Harvey v. Sybase, Inc., 161 Cal. App. 4th 1547 (2008)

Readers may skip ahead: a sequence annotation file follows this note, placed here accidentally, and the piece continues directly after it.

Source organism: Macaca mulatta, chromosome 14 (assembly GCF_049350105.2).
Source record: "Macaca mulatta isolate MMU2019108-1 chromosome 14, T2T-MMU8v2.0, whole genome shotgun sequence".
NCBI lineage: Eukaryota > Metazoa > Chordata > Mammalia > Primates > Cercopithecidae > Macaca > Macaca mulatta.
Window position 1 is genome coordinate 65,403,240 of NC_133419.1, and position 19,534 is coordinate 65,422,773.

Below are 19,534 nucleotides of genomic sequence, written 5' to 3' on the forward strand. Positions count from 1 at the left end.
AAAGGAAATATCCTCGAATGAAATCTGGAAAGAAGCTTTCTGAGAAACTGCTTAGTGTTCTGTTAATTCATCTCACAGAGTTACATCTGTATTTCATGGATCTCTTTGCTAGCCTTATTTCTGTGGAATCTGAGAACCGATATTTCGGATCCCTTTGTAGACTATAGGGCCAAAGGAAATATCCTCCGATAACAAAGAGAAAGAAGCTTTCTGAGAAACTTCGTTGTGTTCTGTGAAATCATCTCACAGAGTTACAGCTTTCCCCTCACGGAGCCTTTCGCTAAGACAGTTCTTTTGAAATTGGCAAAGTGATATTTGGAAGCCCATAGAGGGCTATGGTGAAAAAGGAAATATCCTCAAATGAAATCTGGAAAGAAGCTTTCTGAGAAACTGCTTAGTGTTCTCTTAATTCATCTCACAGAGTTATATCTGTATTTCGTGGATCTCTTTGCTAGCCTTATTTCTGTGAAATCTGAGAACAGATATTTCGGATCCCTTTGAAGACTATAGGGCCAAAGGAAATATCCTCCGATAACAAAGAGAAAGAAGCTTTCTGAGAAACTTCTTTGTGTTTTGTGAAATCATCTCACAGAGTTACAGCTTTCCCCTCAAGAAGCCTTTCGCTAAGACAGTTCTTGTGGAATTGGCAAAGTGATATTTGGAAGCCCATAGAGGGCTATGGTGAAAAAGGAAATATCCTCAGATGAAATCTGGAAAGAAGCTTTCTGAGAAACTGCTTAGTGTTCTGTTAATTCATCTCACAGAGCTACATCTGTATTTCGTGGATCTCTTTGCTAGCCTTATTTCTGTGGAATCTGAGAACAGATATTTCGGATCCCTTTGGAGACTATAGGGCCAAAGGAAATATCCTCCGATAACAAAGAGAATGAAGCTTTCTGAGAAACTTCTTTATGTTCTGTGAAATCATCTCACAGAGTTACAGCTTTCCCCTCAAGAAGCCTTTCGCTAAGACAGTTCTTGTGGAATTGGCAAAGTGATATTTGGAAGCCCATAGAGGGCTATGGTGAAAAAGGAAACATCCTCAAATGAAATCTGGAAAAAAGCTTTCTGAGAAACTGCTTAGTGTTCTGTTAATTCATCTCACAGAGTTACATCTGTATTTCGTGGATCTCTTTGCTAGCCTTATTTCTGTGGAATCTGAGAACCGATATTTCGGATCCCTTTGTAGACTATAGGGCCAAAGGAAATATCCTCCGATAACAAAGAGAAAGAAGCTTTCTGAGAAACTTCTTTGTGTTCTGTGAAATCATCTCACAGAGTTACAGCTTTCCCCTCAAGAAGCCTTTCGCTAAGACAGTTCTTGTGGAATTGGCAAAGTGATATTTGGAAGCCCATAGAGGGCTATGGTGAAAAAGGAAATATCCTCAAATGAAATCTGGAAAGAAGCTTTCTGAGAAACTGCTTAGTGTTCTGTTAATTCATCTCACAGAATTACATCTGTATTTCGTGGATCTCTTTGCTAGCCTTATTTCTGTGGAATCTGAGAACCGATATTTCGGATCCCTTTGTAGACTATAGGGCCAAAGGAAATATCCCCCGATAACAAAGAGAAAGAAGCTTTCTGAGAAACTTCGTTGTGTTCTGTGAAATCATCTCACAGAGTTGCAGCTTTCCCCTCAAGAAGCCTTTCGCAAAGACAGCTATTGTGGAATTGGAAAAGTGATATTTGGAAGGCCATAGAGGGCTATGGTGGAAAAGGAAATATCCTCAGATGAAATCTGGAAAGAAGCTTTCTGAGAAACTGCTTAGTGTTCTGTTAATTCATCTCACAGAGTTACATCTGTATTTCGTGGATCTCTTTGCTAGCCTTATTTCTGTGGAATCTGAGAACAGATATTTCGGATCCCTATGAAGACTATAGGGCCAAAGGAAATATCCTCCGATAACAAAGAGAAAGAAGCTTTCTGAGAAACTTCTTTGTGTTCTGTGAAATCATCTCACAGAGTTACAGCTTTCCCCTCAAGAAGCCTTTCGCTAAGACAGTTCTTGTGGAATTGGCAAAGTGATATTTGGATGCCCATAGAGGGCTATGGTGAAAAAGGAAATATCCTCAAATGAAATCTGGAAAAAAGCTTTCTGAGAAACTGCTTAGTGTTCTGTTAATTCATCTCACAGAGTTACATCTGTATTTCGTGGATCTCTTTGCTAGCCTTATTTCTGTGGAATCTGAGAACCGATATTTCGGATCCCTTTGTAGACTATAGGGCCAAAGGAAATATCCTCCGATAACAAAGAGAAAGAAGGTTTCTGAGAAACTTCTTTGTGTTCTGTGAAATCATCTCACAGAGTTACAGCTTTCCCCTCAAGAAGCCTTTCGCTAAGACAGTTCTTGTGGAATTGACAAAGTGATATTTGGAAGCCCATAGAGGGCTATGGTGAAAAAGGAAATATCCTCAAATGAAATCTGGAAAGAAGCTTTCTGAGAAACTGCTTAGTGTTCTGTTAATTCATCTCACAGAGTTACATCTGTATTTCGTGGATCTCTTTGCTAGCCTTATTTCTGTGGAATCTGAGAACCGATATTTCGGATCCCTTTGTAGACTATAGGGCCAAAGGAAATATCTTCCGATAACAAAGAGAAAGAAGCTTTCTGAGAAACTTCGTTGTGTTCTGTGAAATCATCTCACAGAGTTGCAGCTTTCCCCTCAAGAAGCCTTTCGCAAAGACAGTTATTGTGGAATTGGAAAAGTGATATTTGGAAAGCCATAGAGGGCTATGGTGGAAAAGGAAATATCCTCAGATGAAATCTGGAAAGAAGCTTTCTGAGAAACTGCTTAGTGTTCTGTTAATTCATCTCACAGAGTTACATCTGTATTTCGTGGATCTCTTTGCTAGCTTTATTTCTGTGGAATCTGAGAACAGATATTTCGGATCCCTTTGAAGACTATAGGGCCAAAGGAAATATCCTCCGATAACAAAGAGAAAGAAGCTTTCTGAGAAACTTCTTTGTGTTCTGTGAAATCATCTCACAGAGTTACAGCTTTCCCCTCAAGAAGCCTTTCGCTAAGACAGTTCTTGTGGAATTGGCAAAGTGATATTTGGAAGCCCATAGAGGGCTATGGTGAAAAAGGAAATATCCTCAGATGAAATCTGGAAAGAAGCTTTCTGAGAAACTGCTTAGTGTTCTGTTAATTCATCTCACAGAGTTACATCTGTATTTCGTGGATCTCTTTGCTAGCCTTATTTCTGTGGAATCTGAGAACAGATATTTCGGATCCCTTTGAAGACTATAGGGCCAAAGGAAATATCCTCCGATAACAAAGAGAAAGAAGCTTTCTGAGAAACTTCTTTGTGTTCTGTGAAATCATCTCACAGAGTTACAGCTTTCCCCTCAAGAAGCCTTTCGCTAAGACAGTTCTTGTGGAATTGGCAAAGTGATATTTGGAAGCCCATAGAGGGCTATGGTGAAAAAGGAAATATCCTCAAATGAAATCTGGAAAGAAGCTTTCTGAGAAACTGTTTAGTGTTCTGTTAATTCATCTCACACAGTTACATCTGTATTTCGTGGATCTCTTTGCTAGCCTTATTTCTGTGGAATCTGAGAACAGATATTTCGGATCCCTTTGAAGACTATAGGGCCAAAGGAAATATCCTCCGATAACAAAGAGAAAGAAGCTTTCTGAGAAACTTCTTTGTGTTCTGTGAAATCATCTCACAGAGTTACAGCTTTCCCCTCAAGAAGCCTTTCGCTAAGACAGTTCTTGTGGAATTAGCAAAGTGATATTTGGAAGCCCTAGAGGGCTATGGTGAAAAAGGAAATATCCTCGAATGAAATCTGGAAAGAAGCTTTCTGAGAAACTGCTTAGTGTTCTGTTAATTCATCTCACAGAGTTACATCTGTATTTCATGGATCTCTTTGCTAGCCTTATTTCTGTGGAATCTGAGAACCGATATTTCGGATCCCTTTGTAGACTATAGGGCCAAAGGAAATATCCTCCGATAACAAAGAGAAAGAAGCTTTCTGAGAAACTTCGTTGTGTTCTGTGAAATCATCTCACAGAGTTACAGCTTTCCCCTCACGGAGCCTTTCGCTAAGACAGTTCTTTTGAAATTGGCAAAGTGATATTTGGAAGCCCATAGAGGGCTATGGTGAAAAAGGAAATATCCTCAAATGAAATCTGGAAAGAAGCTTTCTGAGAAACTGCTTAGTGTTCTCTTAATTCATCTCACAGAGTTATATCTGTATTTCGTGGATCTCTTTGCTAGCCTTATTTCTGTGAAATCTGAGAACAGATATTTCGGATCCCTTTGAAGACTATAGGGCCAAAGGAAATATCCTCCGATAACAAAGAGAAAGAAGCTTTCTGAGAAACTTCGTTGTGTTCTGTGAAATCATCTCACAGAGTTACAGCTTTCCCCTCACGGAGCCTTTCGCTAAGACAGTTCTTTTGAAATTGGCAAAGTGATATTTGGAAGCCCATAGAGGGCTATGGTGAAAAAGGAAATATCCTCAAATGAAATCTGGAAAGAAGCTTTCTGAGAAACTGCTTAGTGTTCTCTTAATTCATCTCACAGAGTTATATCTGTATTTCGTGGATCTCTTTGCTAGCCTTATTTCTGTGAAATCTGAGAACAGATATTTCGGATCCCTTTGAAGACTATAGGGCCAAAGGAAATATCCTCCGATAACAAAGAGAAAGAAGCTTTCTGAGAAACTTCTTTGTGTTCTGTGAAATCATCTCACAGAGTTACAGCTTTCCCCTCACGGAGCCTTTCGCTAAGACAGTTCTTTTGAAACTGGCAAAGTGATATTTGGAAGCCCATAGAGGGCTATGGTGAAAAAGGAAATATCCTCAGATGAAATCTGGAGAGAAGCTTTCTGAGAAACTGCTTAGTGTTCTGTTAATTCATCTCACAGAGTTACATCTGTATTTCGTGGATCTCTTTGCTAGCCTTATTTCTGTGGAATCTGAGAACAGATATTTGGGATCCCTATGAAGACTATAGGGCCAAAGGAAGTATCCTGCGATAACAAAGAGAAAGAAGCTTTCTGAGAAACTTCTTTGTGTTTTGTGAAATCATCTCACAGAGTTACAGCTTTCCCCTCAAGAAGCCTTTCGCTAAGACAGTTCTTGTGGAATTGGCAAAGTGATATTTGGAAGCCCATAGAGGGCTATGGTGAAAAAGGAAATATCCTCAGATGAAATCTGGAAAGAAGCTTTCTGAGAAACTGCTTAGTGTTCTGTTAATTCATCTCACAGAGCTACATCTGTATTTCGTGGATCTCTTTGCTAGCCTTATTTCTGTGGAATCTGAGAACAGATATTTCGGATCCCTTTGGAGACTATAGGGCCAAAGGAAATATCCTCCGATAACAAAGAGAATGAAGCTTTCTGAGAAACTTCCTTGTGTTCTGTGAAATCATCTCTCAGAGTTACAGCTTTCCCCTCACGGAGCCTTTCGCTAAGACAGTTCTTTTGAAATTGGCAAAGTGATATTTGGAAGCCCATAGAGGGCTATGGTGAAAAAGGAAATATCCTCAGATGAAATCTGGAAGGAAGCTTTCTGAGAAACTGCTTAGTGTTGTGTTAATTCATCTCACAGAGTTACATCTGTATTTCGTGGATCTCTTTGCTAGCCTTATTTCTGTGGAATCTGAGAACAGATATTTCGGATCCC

Marietta Harvey was hired and supervised by Nita White-Ivy in the human resources departments of two different companies, including Sybase. When Sybase terminated Harvey, she alleged discrimination on the basis of race or gender. The jury agreed and returned a verdict in Harvey’s favor in the amount of $1.3 million in compensatory damages and $500,000 in punitive damages. In its unsuccessful motion for judgment notwithstanding the verdict, Sybase argued the jury’s verdict was not supported by substantial evidence because the “same actor rule” raised a strong inference that White-Ivy did not discriminate against Harvey in terminating her since she had also hired her. The Court of Appeal affirmed the trial court’s denial of Sybase’s motion, holding that “same actor” evidence is simply evidence and should be treated like any other piece of proof – but it is not a “rule” or “presumption” in the employer’s favor. The Court of Appeal affirmed dismissal of Harvey’s public policy claims founded upon Labor Code § 232 (prohibiting discharge for disclosing the amount of wages) and § 232.5 (prohibiting discharge for disclosing information about “working conditions”) in the absence of evidence to support the former claim and a “well established public policy” to support the latter. Cf. Davis v. Team Elec. Co., 520 F.3d 1080 (9th Cir. 2008) (summary judgment in favor of employer in Title VII gender discrimination, hostile work environment and retaliation case is reversed).